Little Pieces of History at the U.S. Olympic Committee Archives

Note: Graduate student Jami Wilson spent the summer working as an intern at the U. S. Olympic Committee Archives in downtown Colorado Springs. Here, she reflects on some of the gems she found in those archives, and why History research so rocks! 

Little Pieces of History: Athlete Memories

Jami Wilson

scenic_usoc_headquarters_555x375_2010I’m sifting through some United States Olympic Committee manuscripts wherein American Olympians (participants in the Olympic Games between the 1960s and the early 2000s) listed their favorite memory about attending the Olympic Games. A few men wrote, “Beating the Russians!” The athletes used the same rhetoric with the same exclamation point at the end every time. They included no additional explanation, as if their statement alone should be understood without lengthy articulation. I can’t find any “Beating the Chinese!” or “Beating the Canadians!” statements. Yet the writers of these anti-Russian sentiments (written in 2004) vary from male athletes who participated in the Games between the 1960s and the early 2000s. There is something here. Why would winning against Russians, specifically, be the most important memory of an American male athlete at the Olympic Games? How might this be more important than winning gold, attending the Opening Ceremony, being on Team USA, or other factors? Last week a salesman at a jerky store here in Colorado Springs ironically mentioned that “the Cold War is heating up again.” Could these “favorite memory” statements, written with the 60s-00s in mind, indicate the Cold War never stopped boiling? Or maybe the fact that athletes wrote these statements in 2004 depicted the political climate of that year–maybe if the U.S. Olympic Committee had asked athletes about their favorite memory in 2010 athletes would have answered differently.

It’s funny how small oddities strike a match in my brain. Something is wrong here, or maybe something is right here. Once ignited, these notions have the capacity to initiate a much larger conversation about history and the place of individuals within it. Where do I, as a self-imposed analyst of these statements, stand in this mess of other’s memories? What biases am I carrying that need to be revealed and discarded? Or best of all, why does this matter? Why is “Beating the Russians!” so striking?

I discover a gem in the pile of “favorite memory” responses. An athlete who participated in the Tokyo 1964 Olympic Games stated: “I got on the wrong bus to my event.” Simply put and yet understandably comical. Of all his experiences, he chose being lost, being transported on a clunky, rumbling machine to an unknown destination as representative of his time as an Olympic athlete. I imagine his fear, his anxiety of being on the wrong bus, but whether or not he actually experienced these emotions I cannot know. I’m simply inhabiting his space, attempting to adjust myself on the relatively soft seats and avoiding the light smell of exhaust sneaking through the cracked, rectangular windows of the bus. Maybe he’s laughing because he entered the wrong contraption but I’m heating up, because when I become nervous and unsure, my body responds by blowing its temperature gauge. I’m internally slapping myself for being so incompetent because I tend to attack myself with mental abuse when I do wrong, but the athlete may easily correct his mistake. He may find another bus headed in the right direction. I like experiencing his sentence. His one sentence creates a whole setting, an entire world.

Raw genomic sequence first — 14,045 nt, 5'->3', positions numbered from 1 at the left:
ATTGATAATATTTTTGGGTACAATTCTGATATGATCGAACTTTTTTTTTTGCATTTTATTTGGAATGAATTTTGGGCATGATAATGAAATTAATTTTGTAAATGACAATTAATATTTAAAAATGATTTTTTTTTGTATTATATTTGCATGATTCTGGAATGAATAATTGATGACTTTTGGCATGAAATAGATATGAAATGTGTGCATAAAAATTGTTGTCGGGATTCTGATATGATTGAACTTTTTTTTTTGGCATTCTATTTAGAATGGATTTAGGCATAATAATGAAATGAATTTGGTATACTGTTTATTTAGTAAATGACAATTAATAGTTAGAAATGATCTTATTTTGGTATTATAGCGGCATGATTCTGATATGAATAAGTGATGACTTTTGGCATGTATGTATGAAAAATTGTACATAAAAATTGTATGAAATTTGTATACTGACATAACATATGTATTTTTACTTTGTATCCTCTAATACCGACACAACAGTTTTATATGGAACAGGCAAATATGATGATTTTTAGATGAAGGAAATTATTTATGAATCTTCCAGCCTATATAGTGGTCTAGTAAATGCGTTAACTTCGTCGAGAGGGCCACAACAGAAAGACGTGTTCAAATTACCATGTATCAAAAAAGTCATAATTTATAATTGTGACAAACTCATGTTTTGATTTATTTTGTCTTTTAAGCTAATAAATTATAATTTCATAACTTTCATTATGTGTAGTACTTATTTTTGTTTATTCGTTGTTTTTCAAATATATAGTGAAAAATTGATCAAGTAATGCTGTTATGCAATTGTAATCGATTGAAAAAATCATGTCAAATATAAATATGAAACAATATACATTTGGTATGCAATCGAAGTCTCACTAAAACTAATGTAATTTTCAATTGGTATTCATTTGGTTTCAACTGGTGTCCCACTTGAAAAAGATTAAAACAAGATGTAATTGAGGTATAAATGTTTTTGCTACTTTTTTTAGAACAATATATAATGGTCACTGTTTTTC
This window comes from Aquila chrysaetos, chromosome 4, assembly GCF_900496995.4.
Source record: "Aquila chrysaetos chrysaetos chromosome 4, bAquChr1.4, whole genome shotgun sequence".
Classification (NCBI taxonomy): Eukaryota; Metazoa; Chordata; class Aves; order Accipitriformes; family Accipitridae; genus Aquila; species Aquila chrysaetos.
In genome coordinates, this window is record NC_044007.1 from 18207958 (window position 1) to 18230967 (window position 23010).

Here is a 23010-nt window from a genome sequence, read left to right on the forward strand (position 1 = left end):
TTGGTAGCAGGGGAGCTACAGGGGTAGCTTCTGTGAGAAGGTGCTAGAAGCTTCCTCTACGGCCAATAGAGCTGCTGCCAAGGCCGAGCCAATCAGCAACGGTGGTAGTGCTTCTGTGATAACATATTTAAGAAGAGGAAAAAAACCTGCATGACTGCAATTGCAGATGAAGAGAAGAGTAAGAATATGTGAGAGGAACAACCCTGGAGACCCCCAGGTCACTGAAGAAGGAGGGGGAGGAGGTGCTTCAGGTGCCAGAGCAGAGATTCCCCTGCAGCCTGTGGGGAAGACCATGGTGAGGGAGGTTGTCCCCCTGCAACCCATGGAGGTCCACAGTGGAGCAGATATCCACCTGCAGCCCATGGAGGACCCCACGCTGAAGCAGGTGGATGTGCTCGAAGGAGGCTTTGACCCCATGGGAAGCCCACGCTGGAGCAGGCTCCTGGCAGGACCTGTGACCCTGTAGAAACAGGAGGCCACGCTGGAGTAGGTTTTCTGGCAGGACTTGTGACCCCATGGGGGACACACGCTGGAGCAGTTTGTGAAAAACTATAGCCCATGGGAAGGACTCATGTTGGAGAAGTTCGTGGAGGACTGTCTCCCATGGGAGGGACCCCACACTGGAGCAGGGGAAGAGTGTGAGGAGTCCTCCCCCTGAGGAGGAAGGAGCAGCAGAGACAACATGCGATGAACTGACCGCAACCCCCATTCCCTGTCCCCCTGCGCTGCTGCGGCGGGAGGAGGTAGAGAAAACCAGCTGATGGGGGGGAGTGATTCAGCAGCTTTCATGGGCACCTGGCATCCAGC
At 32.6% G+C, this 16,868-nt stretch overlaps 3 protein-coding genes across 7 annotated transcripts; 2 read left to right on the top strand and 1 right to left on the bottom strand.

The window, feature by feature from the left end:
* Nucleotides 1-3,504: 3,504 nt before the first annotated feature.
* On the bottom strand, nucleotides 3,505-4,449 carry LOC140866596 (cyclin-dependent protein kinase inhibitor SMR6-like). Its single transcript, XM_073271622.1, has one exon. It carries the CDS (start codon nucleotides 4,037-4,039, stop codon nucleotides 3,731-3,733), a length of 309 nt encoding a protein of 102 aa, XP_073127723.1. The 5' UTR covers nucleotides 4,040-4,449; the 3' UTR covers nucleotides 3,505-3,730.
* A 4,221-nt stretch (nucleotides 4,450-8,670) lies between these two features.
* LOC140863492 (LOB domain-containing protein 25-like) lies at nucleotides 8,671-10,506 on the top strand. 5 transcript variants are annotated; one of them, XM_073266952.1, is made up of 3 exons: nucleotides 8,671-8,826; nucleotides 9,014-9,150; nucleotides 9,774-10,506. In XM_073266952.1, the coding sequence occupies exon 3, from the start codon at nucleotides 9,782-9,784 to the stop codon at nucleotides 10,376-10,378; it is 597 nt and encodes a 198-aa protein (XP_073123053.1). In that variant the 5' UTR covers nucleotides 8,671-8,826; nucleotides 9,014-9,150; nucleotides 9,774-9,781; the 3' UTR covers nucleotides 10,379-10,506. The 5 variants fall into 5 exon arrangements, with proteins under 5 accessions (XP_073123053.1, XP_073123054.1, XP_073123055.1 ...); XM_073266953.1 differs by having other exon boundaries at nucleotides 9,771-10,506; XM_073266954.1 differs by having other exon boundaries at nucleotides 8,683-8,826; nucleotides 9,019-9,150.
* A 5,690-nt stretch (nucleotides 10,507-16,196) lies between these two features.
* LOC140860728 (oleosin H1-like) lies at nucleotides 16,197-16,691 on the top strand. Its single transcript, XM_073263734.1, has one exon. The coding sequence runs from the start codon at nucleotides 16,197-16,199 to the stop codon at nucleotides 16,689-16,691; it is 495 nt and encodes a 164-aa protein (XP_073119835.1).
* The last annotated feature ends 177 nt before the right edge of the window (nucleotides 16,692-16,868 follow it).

Sentiments like this athlete’s bus mishap reveal humility and make “winning gold” as a favorite moment seem rather boring or obvious. Maybe the word I’m looking for is typical. Athletes typically cherish holding a cool, gold medal in their hand after a long run, not getting lost on a bus on perhaps the most important day in an athlete’s career. I’d rather, however, know about the supposedly unimportant things that happened, the unlikely things someone might mention to family members after a long stream of generalized “this happened and then this happened” statements, but that they wouldn’t necessarily mention to a reporter asking about how making it to the Olympics felt. I want to know who got on the wrong bus at the Olympics and risked missing their event because of an easy miscalculation. But I don’t believe I would have known this was my personal investment in sports history until I read this athlete’s short, human sentence—we may all be potential Olympians because we all have the capacity to get lost on a bus.

I love finding small stories in little pieces of history.

These “favorite memories” weren’t something athletes assumed would be read following the 2004 centennial celebration (2004 marked America’s 100 year involvement in the Olympic Games and thus, the U.S. Olympic Committee asked Athletes about their favorite moments to promote the event). I wasn’t meant to read or know these memories. Yet here I am, organizing statements written with handwriting varying in legibility that reference Russians and buses. These articulations force me to smile, laugh, and cringe. I know in these moments of inquiry History asserts itself as my favorite discipline because it makes me so contextually aware. What is the writer’s context, the event’s context, or the nation’s context here? What is my specific context in relation to these contexts? How am I interpreting these sources? How am I giving them meaning and how are they inherently showing me meaning? I fundamentally believe what matters here is that these memories grip my arm, no, worse, my mind, and pull me into another time that reinforces my own place in the grand narrative of history.

Discovering lives lived resembles finding that last fry at the bottom of a hot, greasy fast-food bag: salty, yet tasteful. I’m never disappointed.

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